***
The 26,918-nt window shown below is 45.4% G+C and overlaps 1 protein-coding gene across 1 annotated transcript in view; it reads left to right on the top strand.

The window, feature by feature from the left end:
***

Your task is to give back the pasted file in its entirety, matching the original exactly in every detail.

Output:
The 26,918-nt window shown below is 45.4% G+C and overlaps 1 protein-coding gene across 1 annotated transcript in view; it reads left to right on the top strand.

The window, feature by feature from the left end: